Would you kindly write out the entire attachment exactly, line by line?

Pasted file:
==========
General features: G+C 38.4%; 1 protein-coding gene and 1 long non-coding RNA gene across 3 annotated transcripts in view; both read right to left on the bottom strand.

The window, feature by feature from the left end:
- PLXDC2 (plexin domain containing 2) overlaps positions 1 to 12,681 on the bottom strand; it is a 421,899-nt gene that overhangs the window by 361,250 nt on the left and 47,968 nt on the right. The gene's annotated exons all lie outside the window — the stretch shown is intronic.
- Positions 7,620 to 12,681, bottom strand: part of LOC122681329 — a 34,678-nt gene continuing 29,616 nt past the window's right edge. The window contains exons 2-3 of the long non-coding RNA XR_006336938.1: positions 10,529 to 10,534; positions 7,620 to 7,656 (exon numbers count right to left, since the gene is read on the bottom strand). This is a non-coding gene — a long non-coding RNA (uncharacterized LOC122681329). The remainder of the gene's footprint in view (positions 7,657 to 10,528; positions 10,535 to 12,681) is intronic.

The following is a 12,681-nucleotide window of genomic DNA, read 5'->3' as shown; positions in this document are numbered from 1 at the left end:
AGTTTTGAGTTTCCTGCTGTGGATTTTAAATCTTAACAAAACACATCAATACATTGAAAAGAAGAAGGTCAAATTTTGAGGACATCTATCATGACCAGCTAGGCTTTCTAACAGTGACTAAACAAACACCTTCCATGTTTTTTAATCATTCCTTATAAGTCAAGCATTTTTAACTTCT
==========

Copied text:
General features: G+C 38.4%; 1 protein-coding gene and 1 long non-coding RNA gene across 3 annotated transcripts in view; both read right to left on the bottom strand.

The window, feature by feature from the left end:
- PLXDC2 (plexin domain containing 2) overlaps positions 1 to 12,681 on the bottom strand; it is a 421,899-nt gene that overhangs the window by 361,250 nt on the left and 47,968 nt on the right. The gene's annotated exons all lie outside the window — the stretch shown is intronic.
- Positions 7,620 to 12,681, bottom strand: part of LOC122681329 — a 34,678-nt gene continuing 29,616 nt past the window's right edge. The window contains exons 2-3 of the long non-coding RNA XR_006336938.1: positions 10,529 to 10,534; positions 7,620 to 7,656 (exon numbers count right to left, since the gene is read on the bottom strand). This is a non-coding gene — a long non-coding RNA (uncharacterized LOC122681329). The remainder of the gene's footprint in view (positions 7,657 to 10,528; positions 10,535 to 12,681) is intronic.

The following is a 12,681-nucleotide window of genomic DNA, read 5'->3' as shown; positions in this document are numbered from 1 at the left end:
AGTTTTGAGTTTCCTGCTGTGGATTTTAAATCTTAACAAAACACATCAATACATTGAAAAGAAGAAGGTCAAATTTTGAGGACATCTATCATGACCAGCTAGGCTTTCTAACAGTGACTAAACAAACACCTTCCATGTTTTTTAATCATTCCTTATAAGTCAAGCATTTTTAACTTCT